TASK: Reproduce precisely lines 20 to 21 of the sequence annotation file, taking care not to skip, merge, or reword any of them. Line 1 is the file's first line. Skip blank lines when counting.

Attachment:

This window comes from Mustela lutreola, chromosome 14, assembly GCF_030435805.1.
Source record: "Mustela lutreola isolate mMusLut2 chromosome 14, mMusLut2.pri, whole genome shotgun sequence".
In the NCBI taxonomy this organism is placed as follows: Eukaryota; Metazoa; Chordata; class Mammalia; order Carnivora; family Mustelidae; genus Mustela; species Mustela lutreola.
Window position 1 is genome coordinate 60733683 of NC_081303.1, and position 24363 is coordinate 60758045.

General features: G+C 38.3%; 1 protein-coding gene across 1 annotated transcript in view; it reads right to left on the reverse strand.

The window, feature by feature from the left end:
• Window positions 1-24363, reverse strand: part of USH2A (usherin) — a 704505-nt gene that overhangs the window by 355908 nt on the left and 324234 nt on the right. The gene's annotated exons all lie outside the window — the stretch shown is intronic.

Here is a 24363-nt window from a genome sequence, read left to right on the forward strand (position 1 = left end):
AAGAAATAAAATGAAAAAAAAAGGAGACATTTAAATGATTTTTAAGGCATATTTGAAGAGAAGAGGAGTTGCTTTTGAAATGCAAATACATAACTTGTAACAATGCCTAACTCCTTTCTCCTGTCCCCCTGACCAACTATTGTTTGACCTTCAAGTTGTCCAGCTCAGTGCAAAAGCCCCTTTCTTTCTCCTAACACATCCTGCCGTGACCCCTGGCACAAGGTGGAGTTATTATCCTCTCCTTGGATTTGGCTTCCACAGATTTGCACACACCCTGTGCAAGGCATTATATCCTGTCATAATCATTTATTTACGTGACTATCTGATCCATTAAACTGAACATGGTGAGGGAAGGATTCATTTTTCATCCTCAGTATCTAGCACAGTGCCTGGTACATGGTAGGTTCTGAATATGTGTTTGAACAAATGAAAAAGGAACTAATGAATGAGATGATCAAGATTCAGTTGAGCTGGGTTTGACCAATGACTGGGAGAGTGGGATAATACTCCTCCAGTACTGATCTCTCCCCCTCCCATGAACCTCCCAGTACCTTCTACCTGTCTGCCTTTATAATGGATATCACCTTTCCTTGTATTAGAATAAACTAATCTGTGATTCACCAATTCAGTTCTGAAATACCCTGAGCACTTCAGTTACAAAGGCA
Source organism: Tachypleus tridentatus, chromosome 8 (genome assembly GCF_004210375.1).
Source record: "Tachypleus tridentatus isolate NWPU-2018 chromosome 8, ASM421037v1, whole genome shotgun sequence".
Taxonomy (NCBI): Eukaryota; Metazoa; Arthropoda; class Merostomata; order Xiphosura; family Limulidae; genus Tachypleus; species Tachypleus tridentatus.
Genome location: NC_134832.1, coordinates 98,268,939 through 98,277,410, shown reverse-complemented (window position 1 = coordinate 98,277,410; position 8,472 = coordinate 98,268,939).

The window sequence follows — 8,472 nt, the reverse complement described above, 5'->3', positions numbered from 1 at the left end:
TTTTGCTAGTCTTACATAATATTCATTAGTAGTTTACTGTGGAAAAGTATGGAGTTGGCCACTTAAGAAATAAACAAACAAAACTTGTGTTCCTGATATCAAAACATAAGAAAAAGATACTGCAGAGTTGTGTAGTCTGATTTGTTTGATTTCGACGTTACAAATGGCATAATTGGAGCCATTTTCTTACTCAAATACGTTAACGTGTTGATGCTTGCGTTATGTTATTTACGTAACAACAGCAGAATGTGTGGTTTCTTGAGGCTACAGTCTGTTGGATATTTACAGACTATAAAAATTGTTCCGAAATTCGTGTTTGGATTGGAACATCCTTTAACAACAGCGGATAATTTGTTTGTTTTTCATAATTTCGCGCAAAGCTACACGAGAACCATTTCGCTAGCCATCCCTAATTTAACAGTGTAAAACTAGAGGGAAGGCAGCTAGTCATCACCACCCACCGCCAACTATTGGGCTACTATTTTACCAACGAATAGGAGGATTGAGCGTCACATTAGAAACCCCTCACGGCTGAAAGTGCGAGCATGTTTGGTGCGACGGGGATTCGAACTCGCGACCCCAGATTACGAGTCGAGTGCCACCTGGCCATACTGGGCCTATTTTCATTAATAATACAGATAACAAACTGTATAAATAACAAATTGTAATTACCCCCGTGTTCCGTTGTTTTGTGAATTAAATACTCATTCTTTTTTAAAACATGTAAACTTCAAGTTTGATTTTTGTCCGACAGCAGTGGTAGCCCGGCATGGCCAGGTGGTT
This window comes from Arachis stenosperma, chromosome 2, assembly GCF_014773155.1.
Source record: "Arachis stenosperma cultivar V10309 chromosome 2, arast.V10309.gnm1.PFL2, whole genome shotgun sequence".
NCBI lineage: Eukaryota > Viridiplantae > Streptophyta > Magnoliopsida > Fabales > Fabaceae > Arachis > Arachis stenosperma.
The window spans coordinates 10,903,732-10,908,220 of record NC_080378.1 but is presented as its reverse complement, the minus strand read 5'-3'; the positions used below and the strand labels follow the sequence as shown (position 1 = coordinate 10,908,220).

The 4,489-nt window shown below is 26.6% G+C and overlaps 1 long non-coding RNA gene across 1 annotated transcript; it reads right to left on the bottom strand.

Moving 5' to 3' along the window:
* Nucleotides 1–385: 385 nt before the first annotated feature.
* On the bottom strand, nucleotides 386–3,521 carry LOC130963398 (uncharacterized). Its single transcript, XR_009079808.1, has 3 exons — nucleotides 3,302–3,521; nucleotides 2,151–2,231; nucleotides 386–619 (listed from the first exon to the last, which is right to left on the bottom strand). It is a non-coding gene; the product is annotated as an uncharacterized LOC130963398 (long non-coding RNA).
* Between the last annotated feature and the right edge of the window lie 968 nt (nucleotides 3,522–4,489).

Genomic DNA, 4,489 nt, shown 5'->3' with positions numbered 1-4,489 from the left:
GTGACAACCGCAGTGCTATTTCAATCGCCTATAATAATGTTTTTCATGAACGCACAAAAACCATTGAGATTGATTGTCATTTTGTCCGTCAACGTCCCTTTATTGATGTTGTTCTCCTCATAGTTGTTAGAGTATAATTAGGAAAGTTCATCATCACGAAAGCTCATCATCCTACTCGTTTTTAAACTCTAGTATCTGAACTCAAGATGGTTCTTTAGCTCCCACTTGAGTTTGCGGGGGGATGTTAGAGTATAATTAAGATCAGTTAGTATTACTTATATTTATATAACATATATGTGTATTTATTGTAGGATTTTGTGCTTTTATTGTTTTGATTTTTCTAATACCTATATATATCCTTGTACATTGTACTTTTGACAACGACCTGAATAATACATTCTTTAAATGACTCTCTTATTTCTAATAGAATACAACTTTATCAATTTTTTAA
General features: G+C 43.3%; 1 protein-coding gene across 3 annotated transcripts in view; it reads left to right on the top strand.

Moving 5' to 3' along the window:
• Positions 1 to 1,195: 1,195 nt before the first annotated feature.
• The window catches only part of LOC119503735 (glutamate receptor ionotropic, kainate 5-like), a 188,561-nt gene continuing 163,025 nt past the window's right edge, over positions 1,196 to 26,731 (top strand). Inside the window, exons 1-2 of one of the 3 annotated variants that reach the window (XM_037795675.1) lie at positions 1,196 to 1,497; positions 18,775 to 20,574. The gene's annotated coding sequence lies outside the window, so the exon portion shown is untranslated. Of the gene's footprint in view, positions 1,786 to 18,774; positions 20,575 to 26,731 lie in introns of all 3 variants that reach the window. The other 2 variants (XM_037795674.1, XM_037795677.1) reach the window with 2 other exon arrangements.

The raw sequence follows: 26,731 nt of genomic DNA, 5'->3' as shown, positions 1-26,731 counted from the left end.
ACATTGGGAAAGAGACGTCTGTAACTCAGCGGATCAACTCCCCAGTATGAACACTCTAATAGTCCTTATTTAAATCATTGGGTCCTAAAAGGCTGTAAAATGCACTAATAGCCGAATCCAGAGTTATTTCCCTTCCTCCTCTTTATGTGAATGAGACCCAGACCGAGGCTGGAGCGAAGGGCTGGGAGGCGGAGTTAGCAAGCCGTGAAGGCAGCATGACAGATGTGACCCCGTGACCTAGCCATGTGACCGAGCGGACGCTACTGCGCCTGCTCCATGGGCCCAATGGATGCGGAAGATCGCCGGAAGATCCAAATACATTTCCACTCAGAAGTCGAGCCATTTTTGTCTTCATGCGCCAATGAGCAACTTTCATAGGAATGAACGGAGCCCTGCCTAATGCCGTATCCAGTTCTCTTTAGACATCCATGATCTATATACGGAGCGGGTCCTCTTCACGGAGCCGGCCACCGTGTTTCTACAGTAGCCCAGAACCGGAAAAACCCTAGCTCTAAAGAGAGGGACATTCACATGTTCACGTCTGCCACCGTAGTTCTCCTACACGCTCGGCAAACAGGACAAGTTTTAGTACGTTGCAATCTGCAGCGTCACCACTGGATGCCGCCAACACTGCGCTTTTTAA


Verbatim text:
The 4,489-nt window shown below is 26.6% G+C and overlaps 1 long non-coding RNA gene across 1 annotated transcript; it reads right to left on the bottom strand.

Moving 5' to 3' along the window: